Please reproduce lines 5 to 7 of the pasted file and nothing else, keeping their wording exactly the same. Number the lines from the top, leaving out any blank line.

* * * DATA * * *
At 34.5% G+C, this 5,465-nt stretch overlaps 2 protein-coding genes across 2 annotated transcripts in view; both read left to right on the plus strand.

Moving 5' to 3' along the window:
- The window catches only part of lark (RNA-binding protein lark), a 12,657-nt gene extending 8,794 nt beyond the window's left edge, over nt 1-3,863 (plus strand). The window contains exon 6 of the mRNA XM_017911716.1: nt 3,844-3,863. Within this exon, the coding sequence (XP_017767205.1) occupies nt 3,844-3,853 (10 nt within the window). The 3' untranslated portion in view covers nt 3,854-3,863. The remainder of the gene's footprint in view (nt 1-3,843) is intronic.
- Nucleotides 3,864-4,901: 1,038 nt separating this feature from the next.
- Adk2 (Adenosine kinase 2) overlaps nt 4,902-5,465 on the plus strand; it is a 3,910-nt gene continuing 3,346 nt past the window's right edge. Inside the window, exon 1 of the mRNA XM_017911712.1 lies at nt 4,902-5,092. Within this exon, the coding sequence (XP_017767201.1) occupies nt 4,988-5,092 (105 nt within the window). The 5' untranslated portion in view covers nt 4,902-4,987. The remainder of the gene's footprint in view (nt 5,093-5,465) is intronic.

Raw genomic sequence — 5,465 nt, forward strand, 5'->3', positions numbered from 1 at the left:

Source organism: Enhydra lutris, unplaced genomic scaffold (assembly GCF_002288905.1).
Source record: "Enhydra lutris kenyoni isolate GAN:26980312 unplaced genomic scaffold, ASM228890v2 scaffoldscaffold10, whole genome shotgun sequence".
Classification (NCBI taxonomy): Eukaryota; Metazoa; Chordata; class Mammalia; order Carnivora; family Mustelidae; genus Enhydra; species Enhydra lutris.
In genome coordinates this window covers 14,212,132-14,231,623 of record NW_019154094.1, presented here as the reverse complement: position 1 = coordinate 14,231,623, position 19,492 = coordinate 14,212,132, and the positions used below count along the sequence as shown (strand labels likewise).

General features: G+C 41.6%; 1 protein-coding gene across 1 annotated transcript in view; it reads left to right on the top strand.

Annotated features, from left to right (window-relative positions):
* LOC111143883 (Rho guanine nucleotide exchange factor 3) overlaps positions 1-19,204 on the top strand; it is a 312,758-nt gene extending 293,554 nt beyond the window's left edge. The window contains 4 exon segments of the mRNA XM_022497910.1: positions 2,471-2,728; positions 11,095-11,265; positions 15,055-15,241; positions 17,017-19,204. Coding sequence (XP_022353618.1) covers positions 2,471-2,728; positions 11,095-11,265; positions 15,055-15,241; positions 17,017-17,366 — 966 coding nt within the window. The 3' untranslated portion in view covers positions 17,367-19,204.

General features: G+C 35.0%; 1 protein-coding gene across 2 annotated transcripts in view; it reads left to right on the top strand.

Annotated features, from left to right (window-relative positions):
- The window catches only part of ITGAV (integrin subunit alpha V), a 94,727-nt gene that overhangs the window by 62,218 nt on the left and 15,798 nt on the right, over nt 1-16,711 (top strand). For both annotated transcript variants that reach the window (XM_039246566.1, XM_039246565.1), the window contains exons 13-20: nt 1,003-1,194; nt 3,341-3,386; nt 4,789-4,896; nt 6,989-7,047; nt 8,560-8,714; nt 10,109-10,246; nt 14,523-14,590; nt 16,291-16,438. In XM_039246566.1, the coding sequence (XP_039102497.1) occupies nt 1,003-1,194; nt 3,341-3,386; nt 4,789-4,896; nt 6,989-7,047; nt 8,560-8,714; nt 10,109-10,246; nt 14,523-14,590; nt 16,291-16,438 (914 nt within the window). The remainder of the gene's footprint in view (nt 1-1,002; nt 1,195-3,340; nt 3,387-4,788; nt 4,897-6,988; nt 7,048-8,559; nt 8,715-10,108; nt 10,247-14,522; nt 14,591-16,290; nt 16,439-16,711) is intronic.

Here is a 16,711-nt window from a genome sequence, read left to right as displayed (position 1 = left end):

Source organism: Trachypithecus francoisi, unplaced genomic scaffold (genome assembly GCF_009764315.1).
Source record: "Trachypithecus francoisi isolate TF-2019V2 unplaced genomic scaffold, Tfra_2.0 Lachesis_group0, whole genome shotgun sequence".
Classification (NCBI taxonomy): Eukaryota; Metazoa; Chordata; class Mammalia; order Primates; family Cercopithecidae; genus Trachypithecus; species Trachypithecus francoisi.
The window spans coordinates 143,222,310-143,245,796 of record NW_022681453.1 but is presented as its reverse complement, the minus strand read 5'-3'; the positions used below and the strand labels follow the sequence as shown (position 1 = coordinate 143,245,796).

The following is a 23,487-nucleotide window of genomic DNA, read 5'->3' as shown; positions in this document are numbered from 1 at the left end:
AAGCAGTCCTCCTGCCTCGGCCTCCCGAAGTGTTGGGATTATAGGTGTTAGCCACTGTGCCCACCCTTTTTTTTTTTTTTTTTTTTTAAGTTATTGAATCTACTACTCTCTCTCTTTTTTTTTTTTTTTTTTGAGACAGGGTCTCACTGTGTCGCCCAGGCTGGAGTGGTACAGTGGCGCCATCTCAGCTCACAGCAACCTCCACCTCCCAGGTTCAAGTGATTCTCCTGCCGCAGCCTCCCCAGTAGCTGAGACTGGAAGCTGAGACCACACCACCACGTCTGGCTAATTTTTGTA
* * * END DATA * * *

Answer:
- Adk2 (Adenosine kinase 2) overlaps nt 4,902-5,465 on the plus strand; it is a 3,910-nt gene continuing 3,346 nt past the window's right edge. Inside the window, exon 1 of the mRNA XM_017911712.1 lies at nt 4,902-5,092. Within this exon, the coding sequence (XP_017767201.1) occupies nt 4,988-5,092 (105 nt within the window). The 5' untranslated portion in view covers nt 4,902-4,987. The remainder of the gene's footprint in view (nt 5,093-5,465) is intronic.

Raw genomic sequence — 5,465 nt, forward strand, 5'->3', positions numbered from 1 at the left:

Source organism: Enhydra lutris, unplaced genomic scaffold (assembly GCF_002288905.1).